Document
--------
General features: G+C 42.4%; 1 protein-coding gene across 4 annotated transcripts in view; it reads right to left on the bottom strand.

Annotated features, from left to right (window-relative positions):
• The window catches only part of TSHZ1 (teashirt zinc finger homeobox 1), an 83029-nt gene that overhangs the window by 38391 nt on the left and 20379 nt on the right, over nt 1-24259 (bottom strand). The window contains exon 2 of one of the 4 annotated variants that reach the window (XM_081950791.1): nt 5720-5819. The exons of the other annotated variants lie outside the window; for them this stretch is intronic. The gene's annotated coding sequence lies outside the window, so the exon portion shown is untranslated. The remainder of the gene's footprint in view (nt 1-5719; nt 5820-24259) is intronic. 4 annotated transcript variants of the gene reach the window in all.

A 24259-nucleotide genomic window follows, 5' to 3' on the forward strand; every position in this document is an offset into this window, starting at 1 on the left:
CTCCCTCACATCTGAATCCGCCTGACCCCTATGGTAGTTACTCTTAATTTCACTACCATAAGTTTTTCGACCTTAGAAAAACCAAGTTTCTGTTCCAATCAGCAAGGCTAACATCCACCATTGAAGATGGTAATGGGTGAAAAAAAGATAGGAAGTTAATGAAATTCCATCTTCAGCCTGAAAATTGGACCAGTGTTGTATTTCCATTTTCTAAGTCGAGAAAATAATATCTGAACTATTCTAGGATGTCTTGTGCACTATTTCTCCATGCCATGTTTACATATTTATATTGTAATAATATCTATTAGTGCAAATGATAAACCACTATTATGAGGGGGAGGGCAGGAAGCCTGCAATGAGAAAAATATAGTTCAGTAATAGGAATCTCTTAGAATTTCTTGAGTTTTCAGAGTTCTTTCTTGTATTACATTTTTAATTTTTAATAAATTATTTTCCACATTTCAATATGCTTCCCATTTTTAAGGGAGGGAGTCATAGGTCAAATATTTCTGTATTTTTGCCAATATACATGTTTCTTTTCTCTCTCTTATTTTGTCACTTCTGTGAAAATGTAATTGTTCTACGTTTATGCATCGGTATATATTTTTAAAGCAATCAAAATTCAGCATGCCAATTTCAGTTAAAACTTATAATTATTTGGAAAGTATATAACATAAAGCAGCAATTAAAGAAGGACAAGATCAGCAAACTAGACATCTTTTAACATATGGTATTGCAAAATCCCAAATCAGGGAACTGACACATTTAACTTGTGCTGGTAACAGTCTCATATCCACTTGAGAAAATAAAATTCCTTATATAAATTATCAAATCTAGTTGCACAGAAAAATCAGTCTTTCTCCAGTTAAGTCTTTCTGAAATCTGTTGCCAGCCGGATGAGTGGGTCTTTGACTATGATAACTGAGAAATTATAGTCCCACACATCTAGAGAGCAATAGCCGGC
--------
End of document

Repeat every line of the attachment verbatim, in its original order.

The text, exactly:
General features: G+C 42.4%; 1 protein-coding gene across 4 annotated transcripts in view; it reads right to left on the bottom strand.

Annotated features, from left to right (window-relative positions):
• The window catches only part of TSHZ1 (teashirt zinc finger homeobox 1), an 83029-nt gene that overhangs the window by 38391 nt on the left and 20379 nt on the right, over nt 1-24259 (bottom strand). The window contains exon 2 of one of the 4 annotated variants that reach the window (XM_081950791.1): nt 5720-5819. The exons of the other annotated variants lie outside the window; for them this stretch is intronic. The gene's annotated coding sequence lies outside the window, so the exon portion shown is untranslated. The remainder of the gene's footprint in view (nt 1-5719; nt 5820-24259) is intronic. 4 annotated transcript variants of the gene reach the window in all.

A 24259-nucleotide genomic window follows, 5' to 3' on the forward strand; every position in this document is an offset into this window, starting at 1 on the left:
CTCCCTCACATCTGAATCCGCCTGACCCCTATGGTAGTTACTCTTAATTTCACTACCATAAGTTTTTCGACCTTAGAAAAACCAAGTTTCTGTTCCAATCAGCAAGGCTAACATCCACCATTGAAGATGGTAATGGGTGAAAAAAAGATAGGAAGTTAATGAAATTCCATCTTCAGCCTGAAAATTGGACCAGTGTTGTATTTCCATTTTCTAAGTCGAGAAAATAATATCTGAACTATTCTAGGATGTCTTGTGCACTATTTCTCCATGCCATGTTTACATATTTATATTGTAATAATATCTATTAGTGCAAATGATAAACCACTATTATGAGGGGGAGGGCAGGAAGCCTGCAATGAGAAAAATATAGTTCAGTAATAGGAATCTCTTAGAATTTCTTGAGTTTTCAGAGTTCTTTCTTGTATTACATTTTTAATTTTTAATAAATTATTTTCCACATTTCAATATGCTTCCCATTTTTAAGGGAGGGAGTCATAGGTCAAATATTTCTGTATTTTTGCCAATATACATGTTTCTTTTCTCTCTCTTATTTTGTCACTTCTGTGAAAATGTAATTGTTCTACGTTTATGCATCGGTATATATTTTTAAAGCAATCAAAATTCAGCATGCCAATTTCAGTTAAAACTTATAATTATTTGGAAAGTATATAACATAAAGCAGCAATTAAAGAAGGACAAGATCAGCAAACTAGACATCTTTTAACATATGGTATTGCAAAATCCCAAATCAGGGAACTGACACATTTAACTTGTGCTGGTAACAGTCTCATATCCACTTGAGAAAATAAAATTCCTTATATAAATTATCAAATCTAGTTGCACAGAAAAATCAGTCTTTCTCCAGTTAAGTCTTTCTGAAATCTGTTGCCAGCCGGATGAGTGGGTCTTTGACTATGATAACTGAGAAATTATAGTCCCACACATCTAGAGAGCAATAGCCGGC